Archaeology of the Word
The Christian Bible has two sections: the Jewish scriptures (Old Testament) and Christian writings (New Testament). Jesus, and his mother Mary, were devout Jews, deeply immersed in the scriptures and both testaments were written or recorded by Jews (with the exception of the Gospel of Luke and The Acts of the Apostles which were written by Luke, a gentile convert and companion of Paul). Thus the first Christians, approached the study of scripture with a Jewish mindset.
The Jewish approach to scripture has been likened to the archaeological practice of digging down through layers of history. In the Archaeology of the Word (a term coined by Br Jack Discroll, CFC), we ‘excavate’ the text to discover precious insights hidden beneath the superficial, or literal, meaning of the words.
In modern English we have a variety of punctuation, stylistic options like footnotes and headings, and now, emoticons, to convey subtle layers of meaning. Originally an oral record, the sacred texts, especially the Jewish scriptures (Old Testament) used other techniques to signal to the listener that there was something more to be discovered.
Some of the clues that alert us to the presence of another layer of meaning are listed below.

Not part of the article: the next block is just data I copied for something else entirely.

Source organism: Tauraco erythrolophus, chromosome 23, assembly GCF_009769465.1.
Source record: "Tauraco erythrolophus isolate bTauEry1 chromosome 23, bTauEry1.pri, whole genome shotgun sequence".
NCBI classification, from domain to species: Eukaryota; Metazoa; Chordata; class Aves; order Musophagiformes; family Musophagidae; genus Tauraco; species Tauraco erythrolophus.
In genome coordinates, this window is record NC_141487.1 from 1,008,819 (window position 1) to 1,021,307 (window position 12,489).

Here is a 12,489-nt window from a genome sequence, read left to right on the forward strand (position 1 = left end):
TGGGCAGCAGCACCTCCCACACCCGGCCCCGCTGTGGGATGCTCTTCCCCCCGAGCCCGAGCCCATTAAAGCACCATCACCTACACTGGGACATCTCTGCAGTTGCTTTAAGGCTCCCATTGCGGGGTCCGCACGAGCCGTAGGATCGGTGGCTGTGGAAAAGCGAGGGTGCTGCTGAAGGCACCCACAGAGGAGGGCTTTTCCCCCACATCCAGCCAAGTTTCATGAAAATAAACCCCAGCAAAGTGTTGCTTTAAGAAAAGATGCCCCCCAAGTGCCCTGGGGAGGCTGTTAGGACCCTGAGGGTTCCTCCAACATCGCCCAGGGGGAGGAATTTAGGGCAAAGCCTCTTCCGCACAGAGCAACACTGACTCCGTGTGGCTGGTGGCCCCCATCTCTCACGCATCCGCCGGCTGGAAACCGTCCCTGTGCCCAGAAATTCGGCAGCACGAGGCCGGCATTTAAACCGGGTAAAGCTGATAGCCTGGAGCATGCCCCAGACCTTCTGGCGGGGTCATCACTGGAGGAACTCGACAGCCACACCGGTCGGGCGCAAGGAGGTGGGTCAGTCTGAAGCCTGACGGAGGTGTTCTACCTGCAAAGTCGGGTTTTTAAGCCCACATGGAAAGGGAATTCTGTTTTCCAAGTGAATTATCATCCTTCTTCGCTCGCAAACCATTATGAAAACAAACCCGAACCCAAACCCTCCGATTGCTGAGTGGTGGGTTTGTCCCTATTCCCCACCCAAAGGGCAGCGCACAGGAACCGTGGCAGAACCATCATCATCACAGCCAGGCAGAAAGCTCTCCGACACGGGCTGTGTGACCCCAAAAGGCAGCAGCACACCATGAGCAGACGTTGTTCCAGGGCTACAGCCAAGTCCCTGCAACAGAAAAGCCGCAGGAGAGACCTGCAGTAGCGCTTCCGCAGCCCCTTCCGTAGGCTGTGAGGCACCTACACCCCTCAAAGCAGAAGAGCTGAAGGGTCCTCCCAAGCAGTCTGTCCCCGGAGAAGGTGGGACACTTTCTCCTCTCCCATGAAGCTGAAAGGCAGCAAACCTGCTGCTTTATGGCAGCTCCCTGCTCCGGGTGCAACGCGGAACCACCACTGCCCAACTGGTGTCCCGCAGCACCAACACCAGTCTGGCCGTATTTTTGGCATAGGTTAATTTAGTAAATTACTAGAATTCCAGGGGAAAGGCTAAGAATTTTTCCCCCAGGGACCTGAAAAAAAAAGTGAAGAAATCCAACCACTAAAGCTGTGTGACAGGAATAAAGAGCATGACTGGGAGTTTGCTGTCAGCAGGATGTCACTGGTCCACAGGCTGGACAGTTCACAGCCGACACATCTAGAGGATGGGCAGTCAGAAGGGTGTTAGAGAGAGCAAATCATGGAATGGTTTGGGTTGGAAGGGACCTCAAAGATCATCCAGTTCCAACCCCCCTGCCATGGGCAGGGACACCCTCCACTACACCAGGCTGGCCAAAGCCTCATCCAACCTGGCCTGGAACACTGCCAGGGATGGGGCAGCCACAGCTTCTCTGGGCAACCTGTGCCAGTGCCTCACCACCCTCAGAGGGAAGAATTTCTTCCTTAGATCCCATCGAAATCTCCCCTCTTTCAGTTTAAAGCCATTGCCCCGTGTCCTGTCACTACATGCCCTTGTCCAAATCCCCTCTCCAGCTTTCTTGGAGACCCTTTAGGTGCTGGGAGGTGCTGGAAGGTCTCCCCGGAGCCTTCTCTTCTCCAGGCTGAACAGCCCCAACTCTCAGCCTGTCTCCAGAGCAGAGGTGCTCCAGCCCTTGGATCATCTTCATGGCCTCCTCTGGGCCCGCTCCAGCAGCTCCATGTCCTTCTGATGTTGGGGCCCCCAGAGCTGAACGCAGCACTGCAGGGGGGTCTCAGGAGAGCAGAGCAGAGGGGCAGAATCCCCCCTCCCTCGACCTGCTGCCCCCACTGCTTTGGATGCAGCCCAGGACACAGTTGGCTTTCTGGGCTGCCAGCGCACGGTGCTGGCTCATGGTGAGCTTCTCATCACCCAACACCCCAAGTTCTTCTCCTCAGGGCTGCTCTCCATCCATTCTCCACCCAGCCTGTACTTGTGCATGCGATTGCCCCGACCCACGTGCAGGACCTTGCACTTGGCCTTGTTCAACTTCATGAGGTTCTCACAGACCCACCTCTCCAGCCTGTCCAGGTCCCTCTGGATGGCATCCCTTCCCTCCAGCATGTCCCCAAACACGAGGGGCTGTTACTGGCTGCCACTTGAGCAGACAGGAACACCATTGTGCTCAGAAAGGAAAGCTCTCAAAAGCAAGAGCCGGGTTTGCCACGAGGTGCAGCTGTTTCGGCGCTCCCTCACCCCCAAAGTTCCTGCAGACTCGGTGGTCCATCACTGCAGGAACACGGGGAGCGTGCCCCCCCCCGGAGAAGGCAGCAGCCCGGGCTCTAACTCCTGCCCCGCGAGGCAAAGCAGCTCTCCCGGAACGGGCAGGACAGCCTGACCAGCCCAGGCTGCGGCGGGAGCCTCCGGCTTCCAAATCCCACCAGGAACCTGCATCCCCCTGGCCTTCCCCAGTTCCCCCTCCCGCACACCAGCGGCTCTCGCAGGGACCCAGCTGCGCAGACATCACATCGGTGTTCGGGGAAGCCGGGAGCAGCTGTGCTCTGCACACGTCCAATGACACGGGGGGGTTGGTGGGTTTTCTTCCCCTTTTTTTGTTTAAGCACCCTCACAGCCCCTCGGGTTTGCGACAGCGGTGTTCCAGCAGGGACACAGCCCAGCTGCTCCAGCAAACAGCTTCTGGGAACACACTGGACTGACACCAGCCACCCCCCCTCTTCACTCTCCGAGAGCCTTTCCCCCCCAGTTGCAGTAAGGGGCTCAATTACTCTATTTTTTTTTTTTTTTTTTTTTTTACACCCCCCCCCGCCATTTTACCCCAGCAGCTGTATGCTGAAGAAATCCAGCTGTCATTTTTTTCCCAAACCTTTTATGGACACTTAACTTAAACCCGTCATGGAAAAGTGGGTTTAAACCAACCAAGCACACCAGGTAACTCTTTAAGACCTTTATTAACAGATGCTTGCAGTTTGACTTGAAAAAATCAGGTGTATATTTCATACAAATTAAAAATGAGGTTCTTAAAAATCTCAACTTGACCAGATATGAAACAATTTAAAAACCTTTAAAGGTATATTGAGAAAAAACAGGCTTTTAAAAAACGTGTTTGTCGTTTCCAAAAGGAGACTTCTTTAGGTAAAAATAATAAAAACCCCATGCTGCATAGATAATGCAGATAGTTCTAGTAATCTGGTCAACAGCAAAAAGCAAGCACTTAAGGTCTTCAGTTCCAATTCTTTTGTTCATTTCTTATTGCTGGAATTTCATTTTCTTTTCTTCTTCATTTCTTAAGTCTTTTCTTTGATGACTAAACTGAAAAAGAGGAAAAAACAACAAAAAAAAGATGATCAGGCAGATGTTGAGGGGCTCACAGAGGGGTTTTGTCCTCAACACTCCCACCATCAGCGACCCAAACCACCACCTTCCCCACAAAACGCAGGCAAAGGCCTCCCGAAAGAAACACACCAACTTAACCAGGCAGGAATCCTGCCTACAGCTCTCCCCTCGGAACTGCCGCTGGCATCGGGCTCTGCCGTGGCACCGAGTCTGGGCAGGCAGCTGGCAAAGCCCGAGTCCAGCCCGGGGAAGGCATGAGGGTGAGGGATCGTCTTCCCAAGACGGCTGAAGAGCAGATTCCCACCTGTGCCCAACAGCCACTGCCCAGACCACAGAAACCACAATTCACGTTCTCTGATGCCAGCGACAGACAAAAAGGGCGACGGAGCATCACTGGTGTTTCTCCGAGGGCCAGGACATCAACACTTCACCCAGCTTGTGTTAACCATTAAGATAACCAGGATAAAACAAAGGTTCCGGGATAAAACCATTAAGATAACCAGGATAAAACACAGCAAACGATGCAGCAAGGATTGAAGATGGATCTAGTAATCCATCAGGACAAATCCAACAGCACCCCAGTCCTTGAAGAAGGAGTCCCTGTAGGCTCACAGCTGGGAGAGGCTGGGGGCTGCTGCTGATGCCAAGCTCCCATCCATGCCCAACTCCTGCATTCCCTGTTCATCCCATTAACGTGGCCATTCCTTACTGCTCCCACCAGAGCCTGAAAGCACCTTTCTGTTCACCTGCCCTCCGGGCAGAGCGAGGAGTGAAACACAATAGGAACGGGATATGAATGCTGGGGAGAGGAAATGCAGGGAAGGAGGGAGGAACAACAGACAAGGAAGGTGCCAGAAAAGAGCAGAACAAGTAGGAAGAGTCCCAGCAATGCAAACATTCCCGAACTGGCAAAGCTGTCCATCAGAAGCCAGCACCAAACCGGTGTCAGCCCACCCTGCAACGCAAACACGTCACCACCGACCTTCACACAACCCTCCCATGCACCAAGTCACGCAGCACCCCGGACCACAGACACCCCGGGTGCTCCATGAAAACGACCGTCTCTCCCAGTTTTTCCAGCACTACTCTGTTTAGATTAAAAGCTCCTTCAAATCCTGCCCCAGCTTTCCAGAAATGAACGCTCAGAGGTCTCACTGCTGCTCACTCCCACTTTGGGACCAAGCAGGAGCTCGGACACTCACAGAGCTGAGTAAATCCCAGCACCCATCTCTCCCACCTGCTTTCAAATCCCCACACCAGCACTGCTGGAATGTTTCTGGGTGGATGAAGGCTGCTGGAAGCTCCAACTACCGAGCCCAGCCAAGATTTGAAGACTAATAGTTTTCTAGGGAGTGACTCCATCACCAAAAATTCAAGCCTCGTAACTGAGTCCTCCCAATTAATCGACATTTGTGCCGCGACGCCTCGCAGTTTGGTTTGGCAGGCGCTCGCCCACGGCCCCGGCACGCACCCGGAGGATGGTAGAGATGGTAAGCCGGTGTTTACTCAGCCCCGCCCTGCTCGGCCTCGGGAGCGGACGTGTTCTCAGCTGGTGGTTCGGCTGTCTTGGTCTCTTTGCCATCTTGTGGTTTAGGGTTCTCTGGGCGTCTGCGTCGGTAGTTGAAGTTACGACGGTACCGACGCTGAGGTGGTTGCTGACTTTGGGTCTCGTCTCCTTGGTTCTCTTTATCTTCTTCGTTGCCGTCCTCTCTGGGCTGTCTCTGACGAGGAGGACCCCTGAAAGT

- Repetition: When a phrase is repeated, it often acts like parenthesis – pay attention to what is contained within them.
- Numbers: In Jewish tradition, and also in Christian practice, numbers have symbolic meaning. Three often marks a moment of divine intervention, seven recalls the Sabbath and the call to rest and forgiveness of debt, forty alludes to testing or purification.
- Questions: Often voiced by subjects in the scripture story, these are also intended to be answered by the reader.
- Times: Look for references to timing as it often gives clues to the state of mind of the people in the story, links the text to a previous story, or alludes to a qualifying context.
- Names: the name given to a person or place always has a meaning which gives additional insight into the revelation of God’s purpose.
- Structure: Think about the text that precedes and follows the passage – how does the broader context illuminate the deeper meaning?
- Puzzling words & phrases: Whenever something seems strange or discordant, unexpected or out of character, dig deeper.
- Rhythm: Just like poetry, some texts also speak meaning through the rhythm. Speaking the text out loud often yields insights not apparent when simply read.
- Absence: Look also for what is missing or omitted in the text – such as details or expected explanations.
- Echoes of other passages: Whenever a similar theme or phrase from another text appears, look for how the linkage might give added depth to the understanding of the story.
For more ideas and insights into reading scripture as Jesus read it, visit www.lightoftorah.net